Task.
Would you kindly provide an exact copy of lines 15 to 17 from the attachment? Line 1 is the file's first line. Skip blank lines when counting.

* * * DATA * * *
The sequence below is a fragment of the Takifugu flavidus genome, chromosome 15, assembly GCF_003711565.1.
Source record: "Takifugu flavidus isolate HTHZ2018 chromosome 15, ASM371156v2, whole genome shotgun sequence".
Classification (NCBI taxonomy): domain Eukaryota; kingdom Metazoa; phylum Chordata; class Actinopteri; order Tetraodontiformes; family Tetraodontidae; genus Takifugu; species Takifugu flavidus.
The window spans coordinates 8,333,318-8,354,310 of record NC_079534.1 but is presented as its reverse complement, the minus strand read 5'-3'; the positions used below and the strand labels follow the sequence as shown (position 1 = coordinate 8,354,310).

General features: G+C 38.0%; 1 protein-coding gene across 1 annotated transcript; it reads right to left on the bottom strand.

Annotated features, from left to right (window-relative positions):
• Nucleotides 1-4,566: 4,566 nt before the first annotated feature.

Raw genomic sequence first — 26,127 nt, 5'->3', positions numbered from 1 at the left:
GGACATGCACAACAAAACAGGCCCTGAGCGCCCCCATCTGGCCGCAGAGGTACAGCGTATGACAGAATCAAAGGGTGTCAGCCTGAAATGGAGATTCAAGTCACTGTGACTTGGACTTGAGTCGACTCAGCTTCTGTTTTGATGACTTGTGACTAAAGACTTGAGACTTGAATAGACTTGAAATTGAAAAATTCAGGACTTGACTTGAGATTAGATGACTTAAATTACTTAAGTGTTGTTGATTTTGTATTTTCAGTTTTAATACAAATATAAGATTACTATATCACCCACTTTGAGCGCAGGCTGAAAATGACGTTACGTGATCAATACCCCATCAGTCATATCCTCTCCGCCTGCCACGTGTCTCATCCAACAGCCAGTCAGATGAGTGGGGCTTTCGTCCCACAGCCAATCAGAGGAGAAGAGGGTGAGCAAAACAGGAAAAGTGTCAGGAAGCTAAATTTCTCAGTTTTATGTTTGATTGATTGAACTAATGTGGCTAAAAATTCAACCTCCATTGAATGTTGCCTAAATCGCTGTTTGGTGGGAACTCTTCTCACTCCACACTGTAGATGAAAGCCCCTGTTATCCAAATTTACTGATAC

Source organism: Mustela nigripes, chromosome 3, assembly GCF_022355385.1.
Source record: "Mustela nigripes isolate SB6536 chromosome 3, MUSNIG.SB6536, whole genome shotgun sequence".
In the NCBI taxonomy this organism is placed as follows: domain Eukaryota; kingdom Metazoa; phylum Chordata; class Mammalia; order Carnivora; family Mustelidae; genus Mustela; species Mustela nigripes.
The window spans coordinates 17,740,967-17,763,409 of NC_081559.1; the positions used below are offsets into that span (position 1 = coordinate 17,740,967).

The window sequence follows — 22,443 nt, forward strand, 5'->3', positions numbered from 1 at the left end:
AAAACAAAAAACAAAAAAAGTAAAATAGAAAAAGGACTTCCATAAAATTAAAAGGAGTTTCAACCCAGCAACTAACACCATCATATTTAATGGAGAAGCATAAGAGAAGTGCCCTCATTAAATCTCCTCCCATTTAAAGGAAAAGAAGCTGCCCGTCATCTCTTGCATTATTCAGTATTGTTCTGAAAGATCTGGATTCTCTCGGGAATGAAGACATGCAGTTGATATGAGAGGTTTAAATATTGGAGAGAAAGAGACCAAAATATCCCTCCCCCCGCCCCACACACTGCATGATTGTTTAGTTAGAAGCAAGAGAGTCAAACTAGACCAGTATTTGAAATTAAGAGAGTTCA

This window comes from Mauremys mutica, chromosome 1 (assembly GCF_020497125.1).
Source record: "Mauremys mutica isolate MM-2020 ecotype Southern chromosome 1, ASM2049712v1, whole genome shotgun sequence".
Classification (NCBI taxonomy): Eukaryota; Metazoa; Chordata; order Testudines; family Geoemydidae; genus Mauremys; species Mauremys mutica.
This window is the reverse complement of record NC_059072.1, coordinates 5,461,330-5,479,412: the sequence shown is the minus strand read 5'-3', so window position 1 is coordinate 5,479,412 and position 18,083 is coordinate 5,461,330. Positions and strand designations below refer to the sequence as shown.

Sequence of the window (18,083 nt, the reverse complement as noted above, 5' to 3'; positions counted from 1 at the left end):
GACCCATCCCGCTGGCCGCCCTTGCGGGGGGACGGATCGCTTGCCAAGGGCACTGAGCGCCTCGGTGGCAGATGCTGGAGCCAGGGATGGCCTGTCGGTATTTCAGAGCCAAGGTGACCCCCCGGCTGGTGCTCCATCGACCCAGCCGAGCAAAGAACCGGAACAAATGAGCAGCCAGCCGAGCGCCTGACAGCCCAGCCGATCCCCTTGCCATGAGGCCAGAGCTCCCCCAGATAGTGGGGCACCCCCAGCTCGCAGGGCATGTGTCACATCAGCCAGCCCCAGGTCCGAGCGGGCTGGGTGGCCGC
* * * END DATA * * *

AAAACAAAAAACAAAAAAAGTAAAATAGAAAAAGGACTTCCATAAAATTAAAAGGAGTTTCAACCCAGCAACTAACACCATCATATTTAATGGAGAAGCATAAGAGAAGTGCCCTCATTAAATCTCCTCCCATTTAAAGGAAAAGAAGCTGCCCGTCATCTCTTGCATTATTCAGTATTGTTCTGAAAGATCTGGATTCTCTCGGGAATGAAGACATGCAGTTGATATGAGAGGTTTAAATATTGGAGAGAAAGAGACCAAAATATCCCTCCCCCCGCCCCACACACTGCATGATTGTTTAGTTAGAAGCAAGAGAGTCAAACTAGACCAGTATTTGAAATTAAGAGAGTTCA

This window comes from Mauremys mutica, chromosome 1 (assembly GCF_020497125.1).
Source record: "Mauremys mutica isolate MM-2020 ecotype Southern chromosome 1, ASM2049712v1, whole genome shotgun sequence".